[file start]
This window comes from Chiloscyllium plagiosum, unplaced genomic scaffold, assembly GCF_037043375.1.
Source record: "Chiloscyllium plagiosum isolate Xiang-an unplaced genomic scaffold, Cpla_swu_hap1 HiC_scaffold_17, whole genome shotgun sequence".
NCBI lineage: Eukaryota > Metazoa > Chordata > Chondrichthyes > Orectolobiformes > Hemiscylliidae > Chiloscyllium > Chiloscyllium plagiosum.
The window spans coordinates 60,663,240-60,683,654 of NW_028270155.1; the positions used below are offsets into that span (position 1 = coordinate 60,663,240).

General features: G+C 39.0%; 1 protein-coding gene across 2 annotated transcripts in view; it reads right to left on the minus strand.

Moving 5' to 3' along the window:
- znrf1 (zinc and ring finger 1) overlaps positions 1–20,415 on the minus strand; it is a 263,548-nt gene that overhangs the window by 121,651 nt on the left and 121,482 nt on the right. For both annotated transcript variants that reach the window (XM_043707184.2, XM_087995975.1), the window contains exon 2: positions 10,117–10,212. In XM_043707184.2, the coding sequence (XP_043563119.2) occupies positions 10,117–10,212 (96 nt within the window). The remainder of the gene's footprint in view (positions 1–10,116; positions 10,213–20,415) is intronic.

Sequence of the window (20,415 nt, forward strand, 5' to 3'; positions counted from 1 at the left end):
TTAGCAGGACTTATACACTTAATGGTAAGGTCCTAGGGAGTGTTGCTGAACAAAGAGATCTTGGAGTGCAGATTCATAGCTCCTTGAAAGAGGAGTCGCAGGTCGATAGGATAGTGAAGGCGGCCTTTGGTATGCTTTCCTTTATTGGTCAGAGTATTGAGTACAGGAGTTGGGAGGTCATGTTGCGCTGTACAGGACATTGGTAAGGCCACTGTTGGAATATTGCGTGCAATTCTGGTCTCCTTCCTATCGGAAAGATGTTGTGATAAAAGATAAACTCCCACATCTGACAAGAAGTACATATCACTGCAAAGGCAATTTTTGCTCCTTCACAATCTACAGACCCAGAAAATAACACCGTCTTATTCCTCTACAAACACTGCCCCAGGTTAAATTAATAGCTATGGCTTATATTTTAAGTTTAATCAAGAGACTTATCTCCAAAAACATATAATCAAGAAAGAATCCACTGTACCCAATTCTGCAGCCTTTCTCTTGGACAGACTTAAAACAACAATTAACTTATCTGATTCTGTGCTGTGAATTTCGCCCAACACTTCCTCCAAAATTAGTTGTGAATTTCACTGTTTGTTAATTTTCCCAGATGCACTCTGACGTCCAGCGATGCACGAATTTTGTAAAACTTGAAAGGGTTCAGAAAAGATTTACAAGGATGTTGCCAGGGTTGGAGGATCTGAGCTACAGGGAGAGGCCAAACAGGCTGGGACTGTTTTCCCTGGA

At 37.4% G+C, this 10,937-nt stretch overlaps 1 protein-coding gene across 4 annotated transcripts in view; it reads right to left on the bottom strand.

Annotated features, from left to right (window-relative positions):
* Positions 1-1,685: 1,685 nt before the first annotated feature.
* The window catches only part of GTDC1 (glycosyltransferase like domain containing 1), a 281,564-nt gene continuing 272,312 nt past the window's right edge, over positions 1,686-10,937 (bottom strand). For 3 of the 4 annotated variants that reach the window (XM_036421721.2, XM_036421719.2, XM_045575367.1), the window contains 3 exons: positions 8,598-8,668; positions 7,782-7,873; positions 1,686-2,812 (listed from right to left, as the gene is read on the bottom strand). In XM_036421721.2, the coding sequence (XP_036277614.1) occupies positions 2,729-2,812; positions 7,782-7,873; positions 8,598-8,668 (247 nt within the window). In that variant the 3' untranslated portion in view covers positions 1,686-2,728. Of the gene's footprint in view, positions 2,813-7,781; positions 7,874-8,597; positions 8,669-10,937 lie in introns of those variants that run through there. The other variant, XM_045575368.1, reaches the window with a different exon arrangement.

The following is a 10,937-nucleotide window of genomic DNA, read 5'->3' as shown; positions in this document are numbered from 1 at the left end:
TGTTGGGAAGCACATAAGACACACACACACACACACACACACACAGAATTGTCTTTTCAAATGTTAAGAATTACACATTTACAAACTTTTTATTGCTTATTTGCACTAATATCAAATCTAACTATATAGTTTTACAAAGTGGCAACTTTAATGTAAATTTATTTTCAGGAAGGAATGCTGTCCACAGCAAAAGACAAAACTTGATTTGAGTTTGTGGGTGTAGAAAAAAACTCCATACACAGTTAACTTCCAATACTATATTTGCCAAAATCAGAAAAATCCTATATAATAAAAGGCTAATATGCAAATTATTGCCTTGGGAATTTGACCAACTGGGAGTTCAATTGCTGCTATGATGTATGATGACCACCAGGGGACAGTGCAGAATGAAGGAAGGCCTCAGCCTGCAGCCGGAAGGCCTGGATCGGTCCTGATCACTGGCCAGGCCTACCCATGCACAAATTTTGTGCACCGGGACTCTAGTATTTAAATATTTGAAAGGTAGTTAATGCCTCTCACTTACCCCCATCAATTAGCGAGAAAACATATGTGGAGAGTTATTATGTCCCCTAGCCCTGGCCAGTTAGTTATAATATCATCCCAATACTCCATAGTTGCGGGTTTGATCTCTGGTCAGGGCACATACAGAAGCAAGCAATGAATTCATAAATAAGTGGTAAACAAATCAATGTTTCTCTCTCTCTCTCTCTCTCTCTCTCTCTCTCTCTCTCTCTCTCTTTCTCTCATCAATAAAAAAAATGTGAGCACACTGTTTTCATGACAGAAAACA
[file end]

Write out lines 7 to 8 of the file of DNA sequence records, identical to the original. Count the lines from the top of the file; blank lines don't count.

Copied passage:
- znrf1 (zinc and ring finger 1) overlaps positions 1–20,415 on the minus strand; it is a 263,548-nt gene that overhangs the window by 121,651 nt on the left and 121,482 nt on the right. For both annotated transcript variants that reach the window (XM_043707184.2, XM_087995975.1), the window contains exon 2: positions 10,117–10,212. In XM_043707184.2, the coding sequence (XP_043563119.2) occupies positions 10,117–10,212 (96 nt within the window). The remainder of the gene's footprint in view (positions 1–10,116; positions 10,213–20,415) is intronic.

Sequence of the window (20,415 nt, forward strand, 5' to 3'; positions counted from 1 at the left end):